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Saturday, December 14th, 2002


A Reader's Manifesto: An Attack on Pretentiousness in American Literary Prose

by B. R. Myers

A review by Chris Bolton

At the conclusion of A Reader's Manifesto, B. R. Myers writes:

At the 1999 National Book Awards ceremony Oprah Winfrey told of calling Toni Morrison to say she had had to puzzle repeatedly over many of the latter's sentences. According to Oprah, Morrison's reply was: "That, my dear, is called reading." Sorry, my dear Toni, but it's actually called bad writing.

It's no coincidence that many of the positive reviews of Manifesto make a reference to "The Emperor's New Clothes" (quoth Publishers Weekly: "...at last someone has dared to say...that at least some of our literary emperors are, if not without clothes, wearing some awfully gaudy attire..."). Myers's stated goal is to lead the charge against the literary citadel of privilege and posturing. The very notion that an educated and intelligent woman like Oprah Winfrey would relate Morrison's reproachment to an audience is insulting. Morrison has thrust a flag of "Literary Greatness" into her work and demanded obedience; and the faithful, including Oprah, bow their heads and follow without question.

Myers's Manifesto was excerpted in the July/August 2001 Atlantic Monthly, and created a furor. Myers himself notes, "This is what I set out to do: to upset the process." He got his wish. The literary elite called Myers an outsider — a foreigner, even. Judith Shulevitz wrote in the New York Times: "Myers...is not just a man without a stake in the literary establishment. He is foreign to it in every way." As though one without suitable credentials is not entitled to air an opinion on a book or writer. Or a critic.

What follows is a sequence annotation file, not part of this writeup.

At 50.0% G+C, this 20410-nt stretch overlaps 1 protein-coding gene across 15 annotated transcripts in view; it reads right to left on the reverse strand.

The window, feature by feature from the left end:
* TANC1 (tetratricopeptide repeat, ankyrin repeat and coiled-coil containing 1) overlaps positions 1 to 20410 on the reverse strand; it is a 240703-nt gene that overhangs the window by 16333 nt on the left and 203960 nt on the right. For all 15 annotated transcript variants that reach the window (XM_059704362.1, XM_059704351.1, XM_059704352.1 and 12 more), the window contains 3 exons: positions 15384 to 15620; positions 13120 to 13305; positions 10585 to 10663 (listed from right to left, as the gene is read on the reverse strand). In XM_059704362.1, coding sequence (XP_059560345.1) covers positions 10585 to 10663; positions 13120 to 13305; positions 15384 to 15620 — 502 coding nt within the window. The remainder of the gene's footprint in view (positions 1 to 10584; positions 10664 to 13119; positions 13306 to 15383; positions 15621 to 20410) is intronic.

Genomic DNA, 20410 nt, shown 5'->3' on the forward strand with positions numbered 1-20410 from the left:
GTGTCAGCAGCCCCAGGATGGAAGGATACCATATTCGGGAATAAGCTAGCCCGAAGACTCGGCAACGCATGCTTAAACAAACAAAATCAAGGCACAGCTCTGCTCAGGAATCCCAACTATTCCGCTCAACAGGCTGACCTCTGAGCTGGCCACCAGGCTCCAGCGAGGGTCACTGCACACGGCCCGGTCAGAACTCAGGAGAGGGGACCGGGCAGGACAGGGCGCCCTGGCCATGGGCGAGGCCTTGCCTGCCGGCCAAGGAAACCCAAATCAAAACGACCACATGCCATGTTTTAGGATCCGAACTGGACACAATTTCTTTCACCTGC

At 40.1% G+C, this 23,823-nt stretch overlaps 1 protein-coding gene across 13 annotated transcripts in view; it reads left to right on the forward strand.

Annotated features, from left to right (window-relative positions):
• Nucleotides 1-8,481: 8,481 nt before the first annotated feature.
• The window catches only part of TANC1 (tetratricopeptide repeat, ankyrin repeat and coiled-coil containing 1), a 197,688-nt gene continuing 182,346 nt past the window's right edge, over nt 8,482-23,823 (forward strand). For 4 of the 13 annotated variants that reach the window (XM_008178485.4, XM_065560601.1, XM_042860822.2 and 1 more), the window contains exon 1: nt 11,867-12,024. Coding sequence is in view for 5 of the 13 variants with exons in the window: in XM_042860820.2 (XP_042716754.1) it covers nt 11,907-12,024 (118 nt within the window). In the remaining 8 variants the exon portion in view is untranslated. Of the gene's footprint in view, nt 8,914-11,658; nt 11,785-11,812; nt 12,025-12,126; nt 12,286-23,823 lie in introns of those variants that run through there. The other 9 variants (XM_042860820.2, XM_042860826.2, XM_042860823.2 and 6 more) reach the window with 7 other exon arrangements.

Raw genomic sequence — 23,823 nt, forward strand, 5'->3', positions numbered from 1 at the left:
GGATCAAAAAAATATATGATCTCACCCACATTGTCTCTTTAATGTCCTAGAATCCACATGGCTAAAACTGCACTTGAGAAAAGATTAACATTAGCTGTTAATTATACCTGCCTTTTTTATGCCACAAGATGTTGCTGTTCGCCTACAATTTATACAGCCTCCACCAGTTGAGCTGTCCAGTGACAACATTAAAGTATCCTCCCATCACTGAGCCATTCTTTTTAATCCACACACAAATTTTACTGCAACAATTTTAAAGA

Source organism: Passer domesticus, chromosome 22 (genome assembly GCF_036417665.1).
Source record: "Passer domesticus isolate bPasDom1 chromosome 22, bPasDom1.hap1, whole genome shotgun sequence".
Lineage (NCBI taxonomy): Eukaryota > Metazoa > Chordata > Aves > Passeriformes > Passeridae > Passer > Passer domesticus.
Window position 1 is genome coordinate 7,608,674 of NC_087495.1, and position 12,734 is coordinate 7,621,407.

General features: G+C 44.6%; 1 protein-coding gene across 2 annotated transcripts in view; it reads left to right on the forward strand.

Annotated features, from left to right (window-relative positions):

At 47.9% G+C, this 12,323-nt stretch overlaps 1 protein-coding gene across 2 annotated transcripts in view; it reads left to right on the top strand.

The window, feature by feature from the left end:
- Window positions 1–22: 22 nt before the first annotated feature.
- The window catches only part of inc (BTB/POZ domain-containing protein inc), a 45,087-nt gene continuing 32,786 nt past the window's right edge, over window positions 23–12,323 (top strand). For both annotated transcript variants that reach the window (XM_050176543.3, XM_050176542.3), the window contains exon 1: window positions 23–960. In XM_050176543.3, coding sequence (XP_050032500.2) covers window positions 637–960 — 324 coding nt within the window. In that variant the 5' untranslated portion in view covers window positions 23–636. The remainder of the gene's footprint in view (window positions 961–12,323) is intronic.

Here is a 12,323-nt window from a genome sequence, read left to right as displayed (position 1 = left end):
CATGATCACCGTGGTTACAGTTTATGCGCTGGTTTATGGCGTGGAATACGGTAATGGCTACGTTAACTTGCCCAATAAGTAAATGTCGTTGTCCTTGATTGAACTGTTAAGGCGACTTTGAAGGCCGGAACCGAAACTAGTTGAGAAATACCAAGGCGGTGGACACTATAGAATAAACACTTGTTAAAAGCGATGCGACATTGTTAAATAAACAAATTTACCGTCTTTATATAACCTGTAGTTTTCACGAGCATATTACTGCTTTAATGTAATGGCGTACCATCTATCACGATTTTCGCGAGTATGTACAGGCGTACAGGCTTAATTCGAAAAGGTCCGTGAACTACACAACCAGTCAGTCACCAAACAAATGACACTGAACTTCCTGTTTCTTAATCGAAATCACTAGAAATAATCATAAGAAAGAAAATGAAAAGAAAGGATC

As it happens, I agree mightily with Myers's thesis, but that's not why I'm recommending this book. Myers made his point well enough with the Atlantic piece, although his expansion is interesting and entertaining, especially in the Epilogue, "The Response to A Reader's Manifesto," and the amusingly tongue-in-cheek Appendix, "Ten Rules for 'Serious' Writers." ("I. Be Writerly. Read aloud what you have written. If it sounds clear and natural, strike it out.")

What makes the Manifesto required reading is the brash disdain Myers shows for the "establishment." Especially in the post-9/11 climate, where a comedian can be nationally chastised by our government for expressing a critical opinion, it is refreshing to see someone throw caution and respect to the wind and launch a full-frontal assault. In taking literary critics to task for the lavish praise they heap on bad writers, Myers lobs grenades at such exalted prize-winners as E. Annie Proulx (The Shipping News), Cormac McCarthy (All the Pretty Horses), Paul Auster (City of Glass), and Don DeLillo (White Noise), among others. I found it impossible not to shake my head at one example of bad writing after another, all quoted not only from the authors' books but from reviews that had singled out these very quotes for praise. If ever there were a kingdom where all the subjects agree to imagine a beautiful robe on a naked emperor, it is the so-called literary establishment.